On a Friday morning in January, Joel Maier (’10) found himself at the bedside of a young girl who had been diagnosed with pneumonia.

At five years old, the child was admitted to C.S. Mott Children’s Hospital in Ann Arbor, Michigan, where Maier, 28, is employed as a certified child life specialist. The girl’s condition required that doctors insert a chest tube in order to drain the fluid that was filling her right lung.

With calming, patient tones, Maier stood alongside the child’s parents and explained the procedure that would soon take place. He gave the girl a chance to ask questions, and also helped her fix her eyes on things less daunting—a Katy Perry music video to watch during the procedure, and the opportunity to make a tie blanket when it was all over.

Knowing what to expect doesn’t take away the unpleasantness, but it can alleviate a great deal of fear, says Maier. And that can make all the difference when it comes to hospital visits.

“We understand being in the hospital is not a fun place to be,” Maier says. “My goal is to get to know the patient to teach them how to cope with the situation.”

Maier is a product of Concordia University Ann Arbor’s family life program, CUAA’s second-most-popular major, and one of only two universities in the Concordia University System to offer a program of its kind.

There are a limited number of universities nationwide that have an equivalent degree, and even fewer that boast as comprehensive a program as CUAA’s. Furthermore, Concordia offers the chance for continuing education—a Master of Science in Family Life Education— through its online program.

Within the family life undergraduate major, students have the opportunity to choose a minor, or a “field” they’d like to specialize in. There are the community services minors, who support children and families in public agencies and private, non-profit settings; the children’s ministry minors, who serve in a Christian ministry setting to strengthen and support parents and those who serve young children; the youth ministry minors, who serve young people in a church or community setting; and the child life specialists, like Maier, who support children and families during a medical intervention, crisis, or hospitalization.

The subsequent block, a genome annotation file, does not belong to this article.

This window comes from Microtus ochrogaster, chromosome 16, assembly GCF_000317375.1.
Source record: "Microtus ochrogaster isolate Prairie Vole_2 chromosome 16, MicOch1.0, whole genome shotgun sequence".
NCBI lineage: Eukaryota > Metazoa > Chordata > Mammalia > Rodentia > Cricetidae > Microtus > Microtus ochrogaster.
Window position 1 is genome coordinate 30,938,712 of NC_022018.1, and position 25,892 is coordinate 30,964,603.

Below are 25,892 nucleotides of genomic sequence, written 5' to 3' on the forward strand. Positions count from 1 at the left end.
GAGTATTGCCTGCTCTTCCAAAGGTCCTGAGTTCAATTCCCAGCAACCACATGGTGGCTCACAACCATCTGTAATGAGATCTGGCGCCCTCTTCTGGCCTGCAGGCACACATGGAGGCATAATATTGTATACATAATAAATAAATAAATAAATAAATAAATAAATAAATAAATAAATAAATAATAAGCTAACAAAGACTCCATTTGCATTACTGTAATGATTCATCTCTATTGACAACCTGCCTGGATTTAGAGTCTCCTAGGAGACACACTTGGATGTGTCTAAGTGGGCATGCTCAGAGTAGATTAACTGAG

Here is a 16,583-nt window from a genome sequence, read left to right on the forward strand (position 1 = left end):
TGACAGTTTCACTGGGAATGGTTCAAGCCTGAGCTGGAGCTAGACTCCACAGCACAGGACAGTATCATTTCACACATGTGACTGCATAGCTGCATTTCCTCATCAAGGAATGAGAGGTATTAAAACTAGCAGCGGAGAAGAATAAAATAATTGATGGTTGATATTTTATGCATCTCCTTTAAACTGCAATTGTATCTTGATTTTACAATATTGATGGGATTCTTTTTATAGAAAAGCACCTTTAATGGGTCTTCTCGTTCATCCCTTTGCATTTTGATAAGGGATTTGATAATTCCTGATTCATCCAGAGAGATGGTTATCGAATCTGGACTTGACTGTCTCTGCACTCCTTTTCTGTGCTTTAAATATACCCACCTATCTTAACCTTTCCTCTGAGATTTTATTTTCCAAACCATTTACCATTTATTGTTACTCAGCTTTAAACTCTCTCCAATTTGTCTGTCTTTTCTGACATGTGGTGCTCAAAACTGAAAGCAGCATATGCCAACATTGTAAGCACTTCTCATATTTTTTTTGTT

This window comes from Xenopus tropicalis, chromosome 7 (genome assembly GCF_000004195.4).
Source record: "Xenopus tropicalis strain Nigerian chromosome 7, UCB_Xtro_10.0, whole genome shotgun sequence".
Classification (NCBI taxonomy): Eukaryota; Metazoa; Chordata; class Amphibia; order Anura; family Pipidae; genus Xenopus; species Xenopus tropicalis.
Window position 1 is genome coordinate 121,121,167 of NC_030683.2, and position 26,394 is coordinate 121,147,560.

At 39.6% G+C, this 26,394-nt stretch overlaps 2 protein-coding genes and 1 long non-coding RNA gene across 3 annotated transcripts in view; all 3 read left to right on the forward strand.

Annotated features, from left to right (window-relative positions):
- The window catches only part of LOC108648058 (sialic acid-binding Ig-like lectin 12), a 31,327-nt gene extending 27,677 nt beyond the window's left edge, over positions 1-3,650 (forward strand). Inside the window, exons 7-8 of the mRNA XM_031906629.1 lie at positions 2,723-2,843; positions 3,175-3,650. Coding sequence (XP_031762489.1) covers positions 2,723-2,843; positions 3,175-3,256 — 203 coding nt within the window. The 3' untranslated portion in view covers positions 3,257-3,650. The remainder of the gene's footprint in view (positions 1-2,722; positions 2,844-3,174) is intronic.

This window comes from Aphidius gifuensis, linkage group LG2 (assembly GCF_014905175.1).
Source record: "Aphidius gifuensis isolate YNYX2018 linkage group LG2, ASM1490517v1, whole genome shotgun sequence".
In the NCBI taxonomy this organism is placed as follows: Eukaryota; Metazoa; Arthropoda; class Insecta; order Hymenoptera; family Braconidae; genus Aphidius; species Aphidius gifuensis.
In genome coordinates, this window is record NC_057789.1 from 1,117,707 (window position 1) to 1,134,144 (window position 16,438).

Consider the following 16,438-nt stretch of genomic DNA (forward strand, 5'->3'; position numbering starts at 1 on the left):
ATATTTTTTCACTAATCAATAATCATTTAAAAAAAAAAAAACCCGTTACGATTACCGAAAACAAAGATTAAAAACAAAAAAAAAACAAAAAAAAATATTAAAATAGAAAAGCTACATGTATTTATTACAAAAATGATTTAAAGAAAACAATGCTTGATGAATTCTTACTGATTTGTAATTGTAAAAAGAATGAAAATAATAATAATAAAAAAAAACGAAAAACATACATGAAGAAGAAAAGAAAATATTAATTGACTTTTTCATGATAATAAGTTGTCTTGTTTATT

Of the more than 80 students in the program, about two-thirds will work in non-faith-based work environments. For that reason, professors are intentional about helping students understand how to share their faith in secular settings, and employers have taken notice, says Family Life Program Director Dr. Steven Christopher.

“Employers know there’s a difference in a Concordia student,” says Christopher. “That difference is faith. I’d put money on that, because I know these students. I see their hearts, and I know that their motivation is a calling of the Spirit.”

Maier says hospital policies prevent him from being able to express his faith openly with patients, unless the conversation is first initiated by them, but he sees his work as an opportunity to share Jesus’ love in the way that he cares for and interacts with patients and their families.

“There’s often a lot of doubt in a hospital situation. The people there, in a sense, are lost,” Maier says. “When you’re in my position, you’re walking alongside of them through their experience and doing everything you can to show that even though this is super crappy, God has us.”

Learn more at: www.cuaa.edu/familylife.

— This story is written by Kali Thiel, director of university communications for Concordia University Ann Arbor and Wisconsin. She may be reached at kali.thiel@cuw.edu or 262-243-2149.

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